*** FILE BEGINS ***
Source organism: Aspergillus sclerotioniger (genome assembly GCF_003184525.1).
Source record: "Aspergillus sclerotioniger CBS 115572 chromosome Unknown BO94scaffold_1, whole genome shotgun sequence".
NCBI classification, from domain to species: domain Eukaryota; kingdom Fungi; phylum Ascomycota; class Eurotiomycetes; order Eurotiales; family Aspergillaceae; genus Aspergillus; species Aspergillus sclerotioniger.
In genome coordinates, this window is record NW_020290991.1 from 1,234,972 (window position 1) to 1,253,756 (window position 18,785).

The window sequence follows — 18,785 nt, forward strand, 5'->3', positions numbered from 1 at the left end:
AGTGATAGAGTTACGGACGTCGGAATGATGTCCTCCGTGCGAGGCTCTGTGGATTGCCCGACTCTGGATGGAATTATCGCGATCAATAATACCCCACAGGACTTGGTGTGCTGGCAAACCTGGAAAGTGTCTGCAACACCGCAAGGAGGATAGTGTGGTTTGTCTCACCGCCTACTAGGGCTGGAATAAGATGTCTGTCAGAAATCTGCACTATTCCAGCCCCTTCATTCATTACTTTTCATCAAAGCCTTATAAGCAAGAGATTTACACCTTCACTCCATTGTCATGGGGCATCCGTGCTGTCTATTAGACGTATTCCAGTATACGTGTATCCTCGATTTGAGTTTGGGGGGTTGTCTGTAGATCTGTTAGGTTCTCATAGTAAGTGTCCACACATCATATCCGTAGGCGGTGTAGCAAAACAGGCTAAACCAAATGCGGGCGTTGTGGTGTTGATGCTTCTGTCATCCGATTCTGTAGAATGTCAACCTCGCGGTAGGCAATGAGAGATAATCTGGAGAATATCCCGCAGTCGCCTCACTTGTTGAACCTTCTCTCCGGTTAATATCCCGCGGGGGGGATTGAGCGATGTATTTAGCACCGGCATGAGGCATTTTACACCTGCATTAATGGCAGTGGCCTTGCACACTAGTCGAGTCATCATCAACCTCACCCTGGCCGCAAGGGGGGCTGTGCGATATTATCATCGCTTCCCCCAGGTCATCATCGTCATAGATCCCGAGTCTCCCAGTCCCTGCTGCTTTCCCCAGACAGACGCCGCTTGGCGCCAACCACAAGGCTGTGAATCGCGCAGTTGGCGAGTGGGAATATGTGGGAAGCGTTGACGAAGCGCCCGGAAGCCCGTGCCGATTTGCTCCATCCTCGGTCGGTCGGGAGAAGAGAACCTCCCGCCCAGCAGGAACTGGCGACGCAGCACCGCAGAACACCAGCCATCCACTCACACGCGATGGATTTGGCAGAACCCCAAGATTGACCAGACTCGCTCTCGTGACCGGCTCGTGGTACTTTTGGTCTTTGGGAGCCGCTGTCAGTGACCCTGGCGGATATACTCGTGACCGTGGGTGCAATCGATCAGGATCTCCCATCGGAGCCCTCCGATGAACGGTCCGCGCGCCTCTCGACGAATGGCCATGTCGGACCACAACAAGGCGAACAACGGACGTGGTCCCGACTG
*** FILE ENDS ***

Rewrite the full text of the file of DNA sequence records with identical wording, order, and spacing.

Source organism: Aspergillus sclerotioniger (genome assembly GCF_003184525.1).
Source record: "Aspergillus sclerotioniger CBS 115572 chromosome Unknown BO94scaffold_1, whole genome shotgun sequence".
NCBI classification, from domain to species: domain Eukaryota; kingdom Fungi; phylum Ascomycota; class Eurotiomycetes; order Eurotiales; family Aspergillaceae; genus Aspergillus; species Aspergillus sclerotioniger.
In genome coordinates, this window is record NW_020290991.1 from 1,234,972 (window position 1) to 1,253,756 (window position 18,785).

The window sequence follows — 18,785 nt, forward strand, 5'->3', positions numbered from 1 at the left end:
AGTGATAGAGTTACGGACGTCGGAATGATGTCCTCCGTGCGAGGCTCTGTGGATTGCCCGACTCTGGATGGAATTATCGCGATCAATAATACCCCACAGGACTTGGTGTGCTGGCAAACCTGGAAAGTGTCTGCAACACCGCAAGGAGGATAGTGTGGTTTGTCTCACCGCCTACTAGGGCTGGAATAAGATGTCTGTCAGAAATCTGCACTATTCCAGCCCCTTCATTCATTACTTTTCATCAAAGCCTTATAAGCAAGAGATTTACACCTTCACTCCATTGTCATGGGGCATCCGTGCTGTCTATTAGACGTATTCCAGTATACGTGTATCCTCGATTTGAGTTTGGGGGGTTGTCTGTAGATCTGTTAGGTTCTCATAGTAAGTGTCCACACATCATATCCGTAGGCGGTGTAGCAAAACAGGCTAAACCAAATGCGGGCGTTGTGGTGTTGATGCTTCTGTCATCCGATTCTGTAGAATGTCAACCTCGCGGTAGGCAATGAGAGATAATCTGGAGAATATCCCGCAGTCGCCTCACTTGTTGAACCTTCTCTCCGGTTAATATCCCGCGGGGGGGATTGAGCGATGTATTTAGCACCGGCATGAGGCATTTTACACCTGCATTAATGGCAGTGGCCTTGCACACTAGTCGAGTCATCATCAACCTCACCCTGGCCGCAAGGGGGGCTGTGCGATATTATCATCGCTTCCCCCAGGTCATCATCGTCATAGATCCCGAGTCTCCCAGTCCCTGCTGCTTTCCCCAGACAGACGCCGCTTGGCGCCAACCACAAGGCTGTGAATCGCGCAGTTGGCGAGTGGGAATATGTGGGAAGCGTTGACGAAGCGCCCGGAAGCCCGTGCCGATTTGCTCCATCCTCGGTCGGTCGGGAGAAGAGAACCTCCCGCCCAGCAGGAACTGGCGACGCAGCACCGCAGAACACCAGCCATCCACTCACACGCGATGGATTTGGCAGAACCCCAAGATTGACCAGACTCGCTCTCGTGACCGGCTCGTGGTACTTTTGGTCTTTGGGAGCCGCTGTCAGTGACCCTGGCGGATATACTCGTGACCGTGGGTGCAATCGATCAGGATCTCCCATCGGAGCCCTCCGATGAACGGTCCGCGCGCCTCTCGACGAATGGCCATGTCGGACCACAACAAGGCGAACAACGGACGTGGTCCCGACTG